The study of interventions and specific intervention criteria as practised in monumental architecture is an arduous task in the case of traditional architecture. The interventions carried out are born in most cases from the need to repair the building to prevent further damage, from their change of use or mere aesthetic transformations (usually with no established criteria), and are greatly conditioned by speedy execution and obtaining materials used. Furthermore, it should be highlighted that in the case of interventions in vernacular architecture the prior condition of most buildings is not known so that prior lesions can only be identified when occasional interventions have been carried out on them or when the initial degradation mechanisms persist despite the interventions. Therefore, intervention criteria had to be simplified and linked to intentionality or prior reflection, and they have been defined as spontaneous intervention or planned intervention.

In general, interventions are not based on a series of conservation or restoration principles and most actions usually only attempt to eliminate problems or lesions as soon as possible, without seeking solutions that are reversible, compatible or distinguishable (Fig. 5). Therefore, the criterion for analysis has focused on studying the type of intervention in relation to the technique and type of material used. The complexity of the sample enabled partial studies to be carried out around different groups of cases with comparable characteristics such as the technique used initially in the construction of the building (rammed earth, adobe or half-timber). These partial analyses allowed to identify and compare the particular aspects of each group. Furthermore, comparative partial analyses were also carried out which were linked to the general level of intervention of the different cases, on the one hand isolating cases with only maintenance and repair intervention, and on the other, cases with a greater level of intervention: restoration, partial rehabilitation, full rehabilitation, expansion and demolition. As update interventions are mostly aesthetic they appear in connection with other types of intervention. Finally, it should be noted that in all cases a general analysis of the type of intervention was carried out for the building, and subsequently the partial interventions were studied in each of the parts of the building specified on the data collection record: walls, base, rendering, openings, flooring and roof.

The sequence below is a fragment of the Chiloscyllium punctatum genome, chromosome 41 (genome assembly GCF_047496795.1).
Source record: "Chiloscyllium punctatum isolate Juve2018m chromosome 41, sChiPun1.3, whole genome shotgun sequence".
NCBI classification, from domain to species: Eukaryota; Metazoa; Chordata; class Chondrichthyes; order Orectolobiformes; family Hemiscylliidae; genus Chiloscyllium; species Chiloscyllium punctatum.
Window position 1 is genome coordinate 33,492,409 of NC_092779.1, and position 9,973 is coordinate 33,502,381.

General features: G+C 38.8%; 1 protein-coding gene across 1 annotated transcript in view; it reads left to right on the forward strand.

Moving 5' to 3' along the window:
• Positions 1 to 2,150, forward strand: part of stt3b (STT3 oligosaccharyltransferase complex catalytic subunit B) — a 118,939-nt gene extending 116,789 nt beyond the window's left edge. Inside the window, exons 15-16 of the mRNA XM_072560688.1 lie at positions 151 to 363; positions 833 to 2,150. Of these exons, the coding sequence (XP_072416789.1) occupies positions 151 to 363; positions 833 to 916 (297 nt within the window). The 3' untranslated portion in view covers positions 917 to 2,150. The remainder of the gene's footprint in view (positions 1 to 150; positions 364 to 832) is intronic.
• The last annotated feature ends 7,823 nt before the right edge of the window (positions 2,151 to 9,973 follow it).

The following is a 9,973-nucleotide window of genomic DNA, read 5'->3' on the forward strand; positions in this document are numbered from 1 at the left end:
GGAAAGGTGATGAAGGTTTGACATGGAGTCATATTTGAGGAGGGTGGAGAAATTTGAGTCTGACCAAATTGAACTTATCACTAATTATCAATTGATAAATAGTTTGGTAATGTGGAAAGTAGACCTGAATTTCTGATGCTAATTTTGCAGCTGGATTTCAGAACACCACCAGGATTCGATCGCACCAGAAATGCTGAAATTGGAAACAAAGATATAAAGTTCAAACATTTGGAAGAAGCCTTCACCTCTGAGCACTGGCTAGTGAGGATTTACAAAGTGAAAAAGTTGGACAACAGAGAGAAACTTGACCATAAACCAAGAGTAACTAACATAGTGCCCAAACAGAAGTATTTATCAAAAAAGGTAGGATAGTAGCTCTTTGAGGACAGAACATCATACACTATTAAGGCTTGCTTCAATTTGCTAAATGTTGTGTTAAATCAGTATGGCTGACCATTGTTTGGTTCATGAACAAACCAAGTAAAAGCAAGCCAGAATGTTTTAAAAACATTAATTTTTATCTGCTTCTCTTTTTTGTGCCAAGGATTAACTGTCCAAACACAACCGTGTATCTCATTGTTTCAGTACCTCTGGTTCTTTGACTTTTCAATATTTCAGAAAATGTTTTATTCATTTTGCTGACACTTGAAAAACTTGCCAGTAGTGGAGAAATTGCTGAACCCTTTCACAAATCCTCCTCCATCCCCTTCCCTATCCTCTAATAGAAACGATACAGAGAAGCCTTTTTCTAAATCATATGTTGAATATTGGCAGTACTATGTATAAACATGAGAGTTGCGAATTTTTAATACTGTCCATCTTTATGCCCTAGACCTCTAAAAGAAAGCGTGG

Fig. 5

Examples of interventions and criteria concerning historic earthen architecture. Related to the main 8 actions stressed in the projects (whole rehabilitation, extension, demolition, conservation, repair, maintenance, updating, partial rehabilitation (Source: RES-TAPIA & SOS-TIERRA Projects)